With borders opening up many wedding creatives are starting to think about travelling and taking photos in one of the most gorgeous cities in the world––Paris! As a photographer living and working in the city, here are my top 6 tips for adding Paris to your photography portfolio.
1. Pick a season
Paris is known for its difficult weather so picking the right season for your photoshoot is crucial, especially if you plan on having part or all of your shoot outdoors––and who wouldn’t with all of the magnificent architecture all around! While Paris in the spring sounds like the ideal time it’s also plagued by long periods of rain, cold temperatures, and windy afternoons. Personally, I prefer photoshoots in June and July, when chances of a clear, sunny day are higher, temperatures are warmer but the heatwaves haven’t started yet.
For photoshoots in the Fall and Winter, you’ll just have to keep in mind that the days will be very short, chilly, probably rainy and the trees will be bare. Luckily, Paris has amazing architecture that looks good all year long. You’ll be a bit more limited in terms of locations (no point in going to parks), but if you’re lucky enough to catch the soft winter sunlight, you’ll have beautiful photos!
2. Decide on your locations
Even if you’ll be outdoors, you’ll need to identify the locations for your shoot ahead of time. Paris is a busy city, even during the pandemic, so if you’re heading to a popular place like the Louvre or the Eiffel Tower, you’ll want to scout the location ahead of time. If it’s just you, a couple of models and an assistant, you’ll usually be able to shoot anywhere without any kind of special permit. If you’re bringing lights or are shooting in a park, you’ll have a harder time. My advice is to use natural light.
If you’re also planning on shooting indoors, it’s important to arrange everything with the venue ahead of time. Most hotels are open to collaborating on styled shoots, but if you want to use one of their suites or rooms with a view of the Eiffel Tower, you’ll have a better chance of getting them on board in the off-season (late fall, winter, early spring, and not during Fashion weeks). There aren't too many public places that will allow you to photograph indoors, but some private museums like the Musée Rodin, allow photography for a fee.
3. Bring the right outfits, accessories, and gear
You have a vision in mind for your photoshoot, and the more you can bring with you the better. I’m talking about outfits, shoes, flat lay accessories, etc. For photographers, this includes camera gear, adapters and converters. I find it much harder to source items in Paris than in North America, and they’re often much more expensive. Yes, there are some incredible antique market finds, but it’s not always guaranteed that you’ll find what you need when you need it. The only exception is wedding dresses, as there are many boutiques and designers that are happy to lend dresses for a shoot.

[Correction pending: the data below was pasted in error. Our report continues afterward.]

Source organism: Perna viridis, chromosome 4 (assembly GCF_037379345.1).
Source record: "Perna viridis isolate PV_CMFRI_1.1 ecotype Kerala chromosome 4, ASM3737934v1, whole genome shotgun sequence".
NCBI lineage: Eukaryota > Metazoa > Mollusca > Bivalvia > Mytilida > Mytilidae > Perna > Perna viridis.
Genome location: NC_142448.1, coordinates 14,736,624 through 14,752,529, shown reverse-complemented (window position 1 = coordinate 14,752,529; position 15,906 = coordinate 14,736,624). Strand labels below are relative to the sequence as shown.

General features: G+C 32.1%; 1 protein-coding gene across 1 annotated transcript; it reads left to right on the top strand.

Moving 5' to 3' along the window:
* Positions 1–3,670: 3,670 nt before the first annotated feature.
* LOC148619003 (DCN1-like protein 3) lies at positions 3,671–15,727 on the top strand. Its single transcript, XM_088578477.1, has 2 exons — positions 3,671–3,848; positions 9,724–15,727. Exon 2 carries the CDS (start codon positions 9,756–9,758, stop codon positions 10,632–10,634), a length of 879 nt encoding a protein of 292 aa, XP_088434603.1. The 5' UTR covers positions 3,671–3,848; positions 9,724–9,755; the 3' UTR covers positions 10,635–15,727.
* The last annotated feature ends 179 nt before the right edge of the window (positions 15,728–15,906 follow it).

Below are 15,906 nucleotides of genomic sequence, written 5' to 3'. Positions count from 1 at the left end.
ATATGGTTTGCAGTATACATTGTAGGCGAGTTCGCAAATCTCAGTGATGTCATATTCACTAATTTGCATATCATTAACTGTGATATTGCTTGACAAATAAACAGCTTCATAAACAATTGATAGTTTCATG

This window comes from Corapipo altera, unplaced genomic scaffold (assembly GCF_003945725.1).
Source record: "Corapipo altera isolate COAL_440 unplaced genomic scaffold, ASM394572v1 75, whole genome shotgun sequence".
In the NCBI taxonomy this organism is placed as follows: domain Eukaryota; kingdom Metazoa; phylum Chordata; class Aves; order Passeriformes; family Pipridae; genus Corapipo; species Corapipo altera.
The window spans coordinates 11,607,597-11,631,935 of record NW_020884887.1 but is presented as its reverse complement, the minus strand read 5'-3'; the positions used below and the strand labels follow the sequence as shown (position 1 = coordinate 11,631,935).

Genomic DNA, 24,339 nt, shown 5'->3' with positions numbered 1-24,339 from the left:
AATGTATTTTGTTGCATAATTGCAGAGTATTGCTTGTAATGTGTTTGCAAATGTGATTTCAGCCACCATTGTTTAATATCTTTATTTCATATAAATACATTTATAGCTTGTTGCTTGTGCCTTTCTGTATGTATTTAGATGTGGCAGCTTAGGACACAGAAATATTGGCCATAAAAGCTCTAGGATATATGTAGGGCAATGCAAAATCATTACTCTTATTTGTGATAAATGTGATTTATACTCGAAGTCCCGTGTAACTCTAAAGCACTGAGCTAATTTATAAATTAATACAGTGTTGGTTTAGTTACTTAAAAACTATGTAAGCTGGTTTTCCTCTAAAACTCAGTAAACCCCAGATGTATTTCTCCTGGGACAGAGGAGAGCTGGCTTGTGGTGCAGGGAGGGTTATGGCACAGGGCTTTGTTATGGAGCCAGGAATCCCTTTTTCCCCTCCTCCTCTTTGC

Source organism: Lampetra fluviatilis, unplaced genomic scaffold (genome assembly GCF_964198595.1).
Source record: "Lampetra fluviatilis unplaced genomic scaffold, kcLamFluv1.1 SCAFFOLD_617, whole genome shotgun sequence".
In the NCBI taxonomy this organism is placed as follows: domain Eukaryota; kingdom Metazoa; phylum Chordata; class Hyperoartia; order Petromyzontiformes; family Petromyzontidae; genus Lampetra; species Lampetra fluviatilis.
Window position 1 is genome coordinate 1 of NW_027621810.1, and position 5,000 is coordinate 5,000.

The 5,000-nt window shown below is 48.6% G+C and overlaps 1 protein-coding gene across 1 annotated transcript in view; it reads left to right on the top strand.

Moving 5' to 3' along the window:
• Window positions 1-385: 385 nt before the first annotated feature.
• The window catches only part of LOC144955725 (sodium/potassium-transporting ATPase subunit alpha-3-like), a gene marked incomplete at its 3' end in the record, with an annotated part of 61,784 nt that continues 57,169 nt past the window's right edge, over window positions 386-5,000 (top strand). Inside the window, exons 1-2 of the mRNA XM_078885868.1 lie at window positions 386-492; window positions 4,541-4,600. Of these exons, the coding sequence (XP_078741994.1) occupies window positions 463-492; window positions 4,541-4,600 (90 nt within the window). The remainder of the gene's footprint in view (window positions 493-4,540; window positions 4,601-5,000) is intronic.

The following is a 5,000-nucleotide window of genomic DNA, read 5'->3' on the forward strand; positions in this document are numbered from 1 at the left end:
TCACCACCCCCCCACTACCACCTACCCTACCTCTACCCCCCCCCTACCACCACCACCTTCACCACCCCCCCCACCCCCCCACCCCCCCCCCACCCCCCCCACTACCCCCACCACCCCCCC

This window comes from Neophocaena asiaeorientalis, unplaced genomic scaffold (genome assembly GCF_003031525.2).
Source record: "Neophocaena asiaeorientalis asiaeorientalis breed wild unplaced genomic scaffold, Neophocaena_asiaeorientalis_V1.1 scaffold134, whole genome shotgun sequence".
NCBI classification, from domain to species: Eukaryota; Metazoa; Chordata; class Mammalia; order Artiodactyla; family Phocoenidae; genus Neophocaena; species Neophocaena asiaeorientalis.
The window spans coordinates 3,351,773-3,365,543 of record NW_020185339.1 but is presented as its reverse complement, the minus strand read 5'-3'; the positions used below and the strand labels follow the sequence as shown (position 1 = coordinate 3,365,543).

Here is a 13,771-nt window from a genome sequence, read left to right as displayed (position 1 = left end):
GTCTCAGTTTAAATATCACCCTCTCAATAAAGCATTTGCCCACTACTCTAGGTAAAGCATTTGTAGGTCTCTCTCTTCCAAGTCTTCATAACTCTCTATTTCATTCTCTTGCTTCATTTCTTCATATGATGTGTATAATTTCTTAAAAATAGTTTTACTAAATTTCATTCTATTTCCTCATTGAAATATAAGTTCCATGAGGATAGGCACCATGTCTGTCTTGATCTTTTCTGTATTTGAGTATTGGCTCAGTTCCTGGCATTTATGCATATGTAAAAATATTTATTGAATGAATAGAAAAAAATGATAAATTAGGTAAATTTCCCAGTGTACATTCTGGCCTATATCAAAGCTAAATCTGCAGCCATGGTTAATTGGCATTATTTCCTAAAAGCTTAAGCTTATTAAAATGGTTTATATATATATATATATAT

4. How to avoid all the crowds
Get up early, I mean really early. This ties into the previous point about choosing your locations and the season. Popular spots like the Louvre are packed pretty fast but if you go there in the summer just after sunrise, you’ll have the whole place to yourself.
5. Bringing the photos to life
Yes, you’ll want iconic backgrounds like the Louvre Pyramid and the Eiffel Tower in your photos, but don’t forget all the details that make this city what it is! Cobblestone streets, cafés with traditional chairs, chalkboard restaurant menus, flowers outside the florist shops, water fountains, ornate doors, intricate gates and architectural details give so much context and life to your photos.
It goes without saying that Paris is a city that’s meant to be enjoyed. Even if you don’t have time to visit many museums, art galleries or other attractions, take some time to savour a croissant and sip on a coffee on a terrace. Have a picnic along the Seine or just walk around the city admiring the architecture. Let the city inspire and delight you!